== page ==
The Pilgrim’s Route is a common name for routes leading from various parts of Norway to Trondheim and Nidaros Cathedral, following in the footsteps of pilgrims.
In 1997, work was begun on re-marking the routes. These are excellent hiking paths, long or short. I started with a short one.
“We are now arriving at Kongsvoll station, exit right.”
My pilgrimage follows the Gudbrandsdal route across the Dovrefjell mountains. I take it easy to begin with, spending the night and dining well at the mountain lodge, Kongsvold Fjeldstue. The mountain lodges were built long ago to house people travelling across the mountains. The ground floor of today’s main building probably dates back to 1720. It is a venerable and impressive building.
In the realm of the musk ox
“In spring they pass through the valley and we see them by the roadside. In autumn they are found up in the mountains and are less often seen.”
Musk oxen, however, are closer than I thought. My hosts at the mountain lodge are excellent cooks. There is local food on the menu, and our three course meal consists of sauna smoked musk ox, mountain trout and cloudberries. Delicious!
Plan your own pilgrimage
The mediaeval pilgrims went all the way to Nidaros, and their supreme goal was the shrine of Olav the Holy in Nidaros Cathedral. Today, pilgrimages may have any number of themes and are just as much for those of us who want to walk through scenic countryside, visit cultural monuments and meet nice people. However, having at least some knowledge of history makes the trip more interesting, and therefore it is a good idea to stop at one of the regional pilgrim centres of Norway.
After spending the night at Kongsvoll I take the train to Berkåk. It is 10 km from the station to Meslo Farm in Rennebu, where lodgings and hearty laughter await me. Ingrid Meslo is a farmer and hostel host, and her laughter and smile offer a warm welcome, together with the cockerel tripping around the courtyard and the playful and charming kitten. Two time-honoured buildings on the farm, Mastu and Buret, have been converted into a pilgrim hostel.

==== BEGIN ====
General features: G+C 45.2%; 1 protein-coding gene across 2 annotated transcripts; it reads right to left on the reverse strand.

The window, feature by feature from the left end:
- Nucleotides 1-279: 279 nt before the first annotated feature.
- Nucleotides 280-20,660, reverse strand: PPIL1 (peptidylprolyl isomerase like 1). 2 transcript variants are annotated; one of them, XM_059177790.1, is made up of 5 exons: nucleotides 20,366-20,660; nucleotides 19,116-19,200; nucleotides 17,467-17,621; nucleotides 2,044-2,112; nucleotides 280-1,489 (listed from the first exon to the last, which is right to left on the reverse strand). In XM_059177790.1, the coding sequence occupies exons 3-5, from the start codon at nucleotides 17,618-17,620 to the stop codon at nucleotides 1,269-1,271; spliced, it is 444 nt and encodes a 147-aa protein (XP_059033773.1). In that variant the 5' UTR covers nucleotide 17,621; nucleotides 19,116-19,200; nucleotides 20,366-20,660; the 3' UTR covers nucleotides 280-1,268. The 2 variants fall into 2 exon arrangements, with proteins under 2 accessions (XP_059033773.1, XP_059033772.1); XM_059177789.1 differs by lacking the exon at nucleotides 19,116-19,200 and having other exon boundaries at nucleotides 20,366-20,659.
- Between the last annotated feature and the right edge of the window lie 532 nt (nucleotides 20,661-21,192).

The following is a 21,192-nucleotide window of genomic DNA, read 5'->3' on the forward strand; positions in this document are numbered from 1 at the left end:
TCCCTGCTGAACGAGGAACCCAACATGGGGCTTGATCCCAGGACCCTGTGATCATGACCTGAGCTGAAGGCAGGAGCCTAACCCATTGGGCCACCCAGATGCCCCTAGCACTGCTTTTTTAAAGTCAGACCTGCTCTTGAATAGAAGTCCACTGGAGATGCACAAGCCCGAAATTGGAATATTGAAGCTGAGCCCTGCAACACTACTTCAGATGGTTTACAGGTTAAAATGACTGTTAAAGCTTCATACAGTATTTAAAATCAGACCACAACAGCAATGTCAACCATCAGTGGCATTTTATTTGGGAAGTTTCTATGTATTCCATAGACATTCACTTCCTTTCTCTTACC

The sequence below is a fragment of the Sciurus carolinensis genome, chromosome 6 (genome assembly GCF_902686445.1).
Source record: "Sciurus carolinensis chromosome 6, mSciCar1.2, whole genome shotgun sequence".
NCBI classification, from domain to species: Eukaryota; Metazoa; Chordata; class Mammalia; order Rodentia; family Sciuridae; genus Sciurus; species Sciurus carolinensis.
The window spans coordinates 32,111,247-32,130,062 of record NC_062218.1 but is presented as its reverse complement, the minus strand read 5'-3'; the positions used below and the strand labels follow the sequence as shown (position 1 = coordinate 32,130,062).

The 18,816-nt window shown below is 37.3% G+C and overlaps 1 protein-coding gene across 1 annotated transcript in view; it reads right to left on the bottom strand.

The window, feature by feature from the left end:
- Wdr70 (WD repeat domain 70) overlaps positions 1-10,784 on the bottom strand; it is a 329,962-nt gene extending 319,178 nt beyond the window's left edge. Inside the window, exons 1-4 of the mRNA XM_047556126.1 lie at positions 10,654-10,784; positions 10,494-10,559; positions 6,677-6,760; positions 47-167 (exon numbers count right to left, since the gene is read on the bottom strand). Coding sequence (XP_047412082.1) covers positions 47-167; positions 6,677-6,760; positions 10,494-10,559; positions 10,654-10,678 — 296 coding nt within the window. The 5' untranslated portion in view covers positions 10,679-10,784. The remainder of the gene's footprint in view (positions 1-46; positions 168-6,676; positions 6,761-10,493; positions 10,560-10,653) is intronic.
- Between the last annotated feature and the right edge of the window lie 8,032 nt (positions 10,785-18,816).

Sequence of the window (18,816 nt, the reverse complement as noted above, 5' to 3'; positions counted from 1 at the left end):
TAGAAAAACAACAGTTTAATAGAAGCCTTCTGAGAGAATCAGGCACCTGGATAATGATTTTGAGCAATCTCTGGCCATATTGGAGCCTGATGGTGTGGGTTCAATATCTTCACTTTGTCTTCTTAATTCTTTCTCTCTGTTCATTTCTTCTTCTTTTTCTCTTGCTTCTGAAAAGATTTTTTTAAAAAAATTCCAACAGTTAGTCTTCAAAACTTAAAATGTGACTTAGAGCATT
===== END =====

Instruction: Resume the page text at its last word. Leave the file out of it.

The final 101 kilometres to Nidaros Cathedral
Leaving Meslo Farm I follow the pilgrim’s route through fields and meadows, woodlands and open ground. Soon I see Rennebu Church far down below. This rather unique church dates back to 1669 and is one of only four Y-shaped churches in Norway. Outside the church there is a large pilgrim sign telling us that it is 101 km to Nidaros. A photo stop here is mandatory. I have split my pilgrimage into several parts, and from Rennebu church to Skaun church I will be travelling by car.
“Skaun is a popular overnight stop among pilgrims,” says Ralf Ruckert, Vicar of Skaun. “In Skaun we offer overnight accommodation in the parish hall and there are also a number of private pilgrim hostels.”
A brief visit to the church will suffice for now. We are walking the 9 km to Kleivan pilgrim’s hostel, which is the next overnight stay, so we had better be off.
“The pilgrim’s route from Skaun to Kleivan runs through varied terrain. At first there is some woodland and a path, and then the countryside opens up and we see the fjord,” Rolf informs us before we leave.
We arrive in Kleivan at dusk. Our hosts await us and dinner is served, hostess Liv Aastad’s own fish dish with creamed rice for dessert. We eat in the “hexagon”, a built-in fireplace with an excellent view overlooking Buvika.
Stylish pilgrim hostels
The pilgrim’s route also takes us across water. We have walked down the hills from Kleivan and continued along the fjord to Gaulosen. Rower John Wanwik from Sundet farm is waiting for us there. He knows the brief stretch across the Gaulosen outlet well. In summer he rows across maybe ten times a day.
“They ring from the overnight accommodations along the road to Gaulosen and book the trip across.”
“I row those that stay on the farm and those who want to press on straight away. Since we are the last hostel before town, some spend their last night in our converted storehouse,” John tells us.
And what a place! The pilgrim’s hostels I have visited have been really stylish. They are furnished and run with commitment and love. The storehouse at Sundet is almost like a museum. A must see!
“It’s 19 km to Trondheim,” says John Wanwik. “It’s a good day’s walk, but if you’re to get everything done today, you should drive to Lian Farm.”
So we get into the car and drive to Lian Farm, before setting off on the last stage of our journey – which now becomes gradually more urban. The pilgrimage route markers are no longer out in the countryside, but are found on signposts and letterbox stands. We cross Byåsen with its housing areas, shops, Sverresborg Museum and other elements of urban life. Steinberget is a steep hill leading down to Ila, and soon we reach our goal. As always there are lots of people in front of Nidaros Cathedral, which is photographed from all sides and angles, and waves and smiles as best it can.
I used to think that the pilgrim’s route was one single stretch from Oslo to Trondheim, and that I had to go the whole distance. Wrong on both accounts. There are several ways to go, and you can walk as much as you want and stay wherever you want. I caught the train and drove between the various stages of my route, and the pilgrim hostels are excellent places to spend the night.
It is places like the hostels, with their personal touch, that provide the best experiences, I reflect as I set course for my last “hostel”, Britannia Hotel. As a modern pilgrim I permit myself to stay at a five star hotel on my last night.
Runa Eggen, 04.10.2012